Add Custom Column is your best buddy for data wrangling

In the example I grab the Electorate as well and put that into the HTML, creating another column

 #"Expanded Custom" = Table.ExpandTableColumn(#"Added Custom", "Custom", {"ID", "Electorate"}, {"ID", "Electorate"}),
#"Added Custom1" = Table.AddColumn(#"Expanded Custom", "ReplacedHtml", each Text.Replace([HTML],"{Electorate}",[Electorate])),

This means our latest HTML is now in the Column "ReplacedHtml"

Having got the ID we then pick up a little table for each ID that has all the data for each tooltip. I use a function to do this:

(FilterValue as number) as table => Table.SelectRows( DataExtract, each [ID] = FilterValue)

This is in a separate function called FilterSelect that we invoke like this:

 #"Invoked Custom Function" = Table.AddColumn(#"Added Custom1", "SubstituteTable", each FilterSelect([ID])),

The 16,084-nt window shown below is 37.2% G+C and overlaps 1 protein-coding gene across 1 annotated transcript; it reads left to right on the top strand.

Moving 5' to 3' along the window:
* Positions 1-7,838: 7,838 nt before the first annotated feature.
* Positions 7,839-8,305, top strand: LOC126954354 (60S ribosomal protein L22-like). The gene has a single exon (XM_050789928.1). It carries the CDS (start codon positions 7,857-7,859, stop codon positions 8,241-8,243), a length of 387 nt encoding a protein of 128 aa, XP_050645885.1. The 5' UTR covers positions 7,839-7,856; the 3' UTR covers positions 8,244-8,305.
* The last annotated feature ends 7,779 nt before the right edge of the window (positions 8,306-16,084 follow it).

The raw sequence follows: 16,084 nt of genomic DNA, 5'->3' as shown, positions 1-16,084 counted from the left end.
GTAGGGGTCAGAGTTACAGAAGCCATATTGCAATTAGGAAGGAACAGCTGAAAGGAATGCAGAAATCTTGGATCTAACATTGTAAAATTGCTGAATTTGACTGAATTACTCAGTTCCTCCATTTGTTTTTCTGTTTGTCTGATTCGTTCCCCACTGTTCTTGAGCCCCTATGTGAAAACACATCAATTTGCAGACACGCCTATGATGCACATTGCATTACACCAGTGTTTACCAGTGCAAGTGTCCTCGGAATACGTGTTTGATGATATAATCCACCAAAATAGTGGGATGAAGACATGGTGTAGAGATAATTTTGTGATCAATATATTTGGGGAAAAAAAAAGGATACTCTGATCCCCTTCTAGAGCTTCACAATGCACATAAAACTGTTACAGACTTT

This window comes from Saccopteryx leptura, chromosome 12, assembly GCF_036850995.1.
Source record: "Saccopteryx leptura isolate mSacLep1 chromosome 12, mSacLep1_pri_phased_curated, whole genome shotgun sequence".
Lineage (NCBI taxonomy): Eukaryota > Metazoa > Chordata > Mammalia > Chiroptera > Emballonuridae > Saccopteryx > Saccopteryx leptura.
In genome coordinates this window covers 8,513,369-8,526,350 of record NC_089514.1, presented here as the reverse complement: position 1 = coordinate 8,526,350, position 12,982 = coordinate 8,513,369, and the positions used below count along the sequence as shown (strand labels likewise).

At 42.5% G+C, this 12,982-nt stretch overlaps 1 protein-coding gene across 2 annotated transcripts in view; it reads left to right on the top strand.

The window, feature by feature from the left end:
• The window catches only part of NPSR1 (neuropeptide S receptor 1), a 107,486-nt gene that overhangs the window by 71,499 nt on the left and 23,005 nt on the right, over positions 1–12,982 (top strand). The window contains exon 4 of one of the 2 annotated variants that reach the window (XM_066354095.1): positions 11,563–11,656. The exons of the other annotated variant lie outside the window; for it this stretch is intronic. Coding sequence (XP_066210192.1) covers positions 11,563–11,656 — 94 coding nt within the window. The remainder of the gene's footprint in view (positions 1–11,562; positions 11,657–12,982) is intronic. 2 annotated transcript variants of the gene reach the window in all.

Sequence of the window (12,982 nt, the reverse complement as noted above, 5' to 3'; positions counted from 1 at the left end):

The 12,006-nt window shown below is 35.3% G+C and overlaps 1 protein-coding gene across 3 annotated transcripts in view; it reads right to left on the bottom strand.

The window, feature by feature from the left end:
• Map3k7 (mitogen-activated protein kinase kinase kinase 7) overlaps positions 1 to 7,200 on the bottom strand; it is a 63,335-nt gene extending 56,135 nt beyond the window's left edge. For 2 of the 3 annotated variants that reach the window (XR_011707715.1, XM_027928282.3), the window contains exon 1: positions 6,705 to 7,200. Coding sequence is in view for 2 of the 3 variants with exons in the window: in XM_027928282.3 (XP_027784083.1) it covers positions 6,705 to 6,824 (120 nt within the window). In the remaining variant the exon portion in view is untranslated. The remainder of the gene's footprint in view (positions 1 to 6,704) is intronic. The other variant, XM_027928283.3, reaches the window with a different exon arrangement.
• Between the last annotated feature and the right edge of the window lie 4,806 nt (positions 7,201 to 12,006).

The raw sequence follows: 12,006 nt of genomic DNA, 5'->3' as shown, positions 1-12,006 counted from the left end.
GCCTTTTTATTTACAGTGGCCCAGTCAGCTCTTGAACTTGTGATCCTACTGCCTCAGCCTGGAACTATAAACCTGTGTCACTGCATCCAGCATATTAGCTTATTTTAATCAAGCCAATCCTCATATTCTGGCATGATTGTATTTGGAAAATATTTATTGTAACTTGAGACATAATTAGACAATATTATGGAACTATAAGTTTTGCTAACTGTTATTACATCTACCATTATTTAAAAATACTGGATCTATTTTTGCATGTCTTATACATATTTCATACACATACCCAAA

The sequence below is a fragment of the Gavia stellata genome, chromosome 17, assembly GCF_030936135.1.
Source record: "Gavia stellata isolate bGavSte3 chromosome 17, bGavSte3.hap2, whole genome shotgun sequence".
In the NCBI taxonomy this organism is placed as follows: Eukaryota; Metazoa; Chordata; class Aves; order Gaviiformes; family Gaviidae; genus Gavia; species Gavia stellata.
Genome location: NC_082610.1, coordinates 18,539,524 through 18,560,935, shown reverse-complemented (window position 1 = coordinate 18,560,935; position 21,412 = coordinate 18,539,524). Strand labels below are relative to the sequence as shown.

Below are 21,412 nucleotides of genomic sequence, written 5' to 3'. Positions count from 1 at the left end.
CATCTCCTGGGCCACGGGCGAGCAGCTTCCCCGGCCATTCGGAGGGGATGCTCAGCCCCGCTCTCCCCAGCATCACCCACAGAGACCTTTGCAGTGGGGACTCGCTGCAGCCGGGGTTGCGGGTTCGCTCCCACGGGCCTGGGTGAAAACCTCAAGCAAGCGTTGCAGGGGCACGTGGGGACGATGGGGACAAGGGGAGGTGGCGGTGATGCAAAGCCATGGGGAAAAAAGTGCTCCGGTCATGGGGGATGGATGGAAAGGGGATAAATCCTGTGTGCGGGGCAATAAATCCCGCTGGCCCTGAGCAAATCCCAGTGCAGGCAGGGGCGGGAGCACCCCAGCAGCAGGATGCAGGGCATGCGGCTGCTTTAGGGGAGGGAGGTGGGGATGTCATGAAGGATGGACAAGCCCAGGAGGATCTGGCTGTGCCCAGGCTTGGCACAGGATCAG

This has the effect of adding a table column called "SubstituteTable".

Then we use the create another HTML column using the ReplaceAll function:

#"Invoked Custom Function1" = Table.AddColumn(#"Invoked Custom Function", "FinalHtml", each ReplaceAll([ReplacedHtml], [SubstituteTable]))

Which gives us the "FinalHtml' column that we will use in the tooltip. I'll talk more about the ReplaceAll function later.

You'll see in the video that we have to update the coordinates extract, this is just a matter of splitting the coordinates column into latitude and longitude, adjusting the sign on the latitude.

Let's move on to getting the visual aspects happening. You can review all the data wrangling in the video, where I go through it step by step.

Tooltip Visual

If you've got this far, the hard bit is behind us, this is fairly easy.

Take the page where you have the HTML Content Viewer and rename the page to Tooltip, or whatever you fancy, on the formatting pane set Page Information->Tooltip 'On'